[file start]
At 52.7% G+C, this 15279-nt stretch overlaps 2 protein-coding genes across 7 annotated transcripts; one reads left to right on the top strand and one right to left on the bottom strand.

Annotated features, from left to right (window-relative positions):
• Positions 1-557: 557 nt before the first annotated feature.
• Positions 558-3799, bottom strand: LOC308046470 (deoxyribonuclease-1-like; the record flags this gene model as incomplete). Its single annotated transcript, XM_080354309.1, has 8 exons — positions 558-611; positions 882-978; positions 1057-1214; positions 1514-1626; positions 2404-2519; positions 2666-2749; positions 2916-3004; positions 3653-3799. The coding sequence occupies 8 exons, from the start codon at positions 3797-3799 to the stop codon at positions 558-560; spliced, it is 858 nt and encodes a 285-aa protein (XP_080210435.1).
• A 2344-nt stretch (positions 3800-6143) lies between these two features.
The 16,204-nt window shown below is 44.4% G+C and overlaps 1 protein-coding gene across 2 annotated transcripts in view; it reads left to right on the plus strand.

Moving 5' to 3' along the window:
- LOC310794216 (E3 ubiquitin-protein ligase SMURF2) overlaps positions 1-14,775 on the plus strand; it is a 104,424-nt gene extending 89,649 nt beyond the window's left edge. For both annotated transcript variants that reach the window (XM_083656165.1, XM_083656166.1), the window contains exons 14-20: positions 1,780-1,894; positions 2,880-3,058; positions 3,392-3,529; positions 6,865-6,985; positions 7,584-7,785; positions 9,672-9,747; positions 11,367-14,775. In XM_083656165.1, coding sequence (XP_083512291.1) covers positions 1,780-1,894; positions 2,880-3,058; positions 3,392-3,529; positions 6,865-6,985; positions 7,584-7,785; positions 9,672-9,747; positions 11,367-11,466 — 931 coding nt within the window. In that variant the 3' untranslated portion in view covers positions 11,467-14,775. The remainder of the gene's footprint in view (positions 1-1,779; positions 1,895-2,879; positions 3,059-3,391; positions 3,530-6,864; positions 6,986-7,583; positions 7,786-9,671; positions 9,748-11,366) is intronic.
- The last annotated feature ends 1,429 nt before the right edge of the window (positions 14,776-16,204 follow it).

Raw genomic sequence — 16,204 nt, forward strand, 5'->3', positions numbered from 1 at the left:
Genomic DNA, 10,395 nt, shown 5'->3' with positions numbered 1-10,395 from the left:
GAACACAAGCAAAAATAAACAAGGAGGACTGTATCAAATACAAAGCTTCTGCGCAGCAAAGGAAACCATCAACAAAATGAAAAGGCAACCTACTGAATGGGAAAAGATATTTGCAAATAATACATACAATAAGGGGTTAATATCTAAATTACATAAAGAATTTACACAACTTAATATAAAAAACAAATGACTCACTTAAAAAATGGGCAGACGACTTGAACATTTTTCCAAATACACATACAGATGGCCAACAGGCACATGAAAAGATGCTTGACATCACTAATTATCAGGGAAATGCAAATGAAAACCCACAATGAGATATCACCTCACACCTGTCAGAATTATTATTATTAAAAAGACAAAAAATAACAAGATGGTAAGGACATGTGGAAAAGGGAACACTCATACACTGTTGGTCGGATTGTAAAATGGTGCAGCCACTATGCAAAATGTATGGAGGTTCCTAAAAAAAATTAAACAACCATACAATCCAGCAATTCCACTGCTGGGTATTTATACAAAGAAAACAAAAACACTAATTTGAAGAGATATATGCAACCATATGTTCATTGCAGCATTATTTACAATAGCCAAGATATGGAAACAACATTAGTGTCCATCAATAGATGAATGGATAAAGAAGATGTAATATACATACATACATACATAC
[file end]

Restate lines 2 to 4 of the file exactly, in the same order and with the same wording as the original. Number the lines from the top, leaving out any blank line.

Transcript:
Annotated features, from left to right (window-relative positions):
• Positions 1-557: 557 nt before the first annotated feature.
• Positions 558-3799, bottom strand: LOC308046470 (deoxyribonuclease-1-like; the record flags this gene model as incomplete). Its single annotated transcript, XM_080354309.1, has 8 exons — positions 558-611; positions 882-978; positions 1057-1214; positions 1514-1626; positions 2404-2519; positions 2666-2749; positions 2916-3004; positions 3653-3799. The coding sequence occupies 8 exons, from the start codon at positions 3797-3799 to the stop codon at positions 558-560; spliced, it is 858 nt and encodes a 285-aa protein (XP_080210435.1).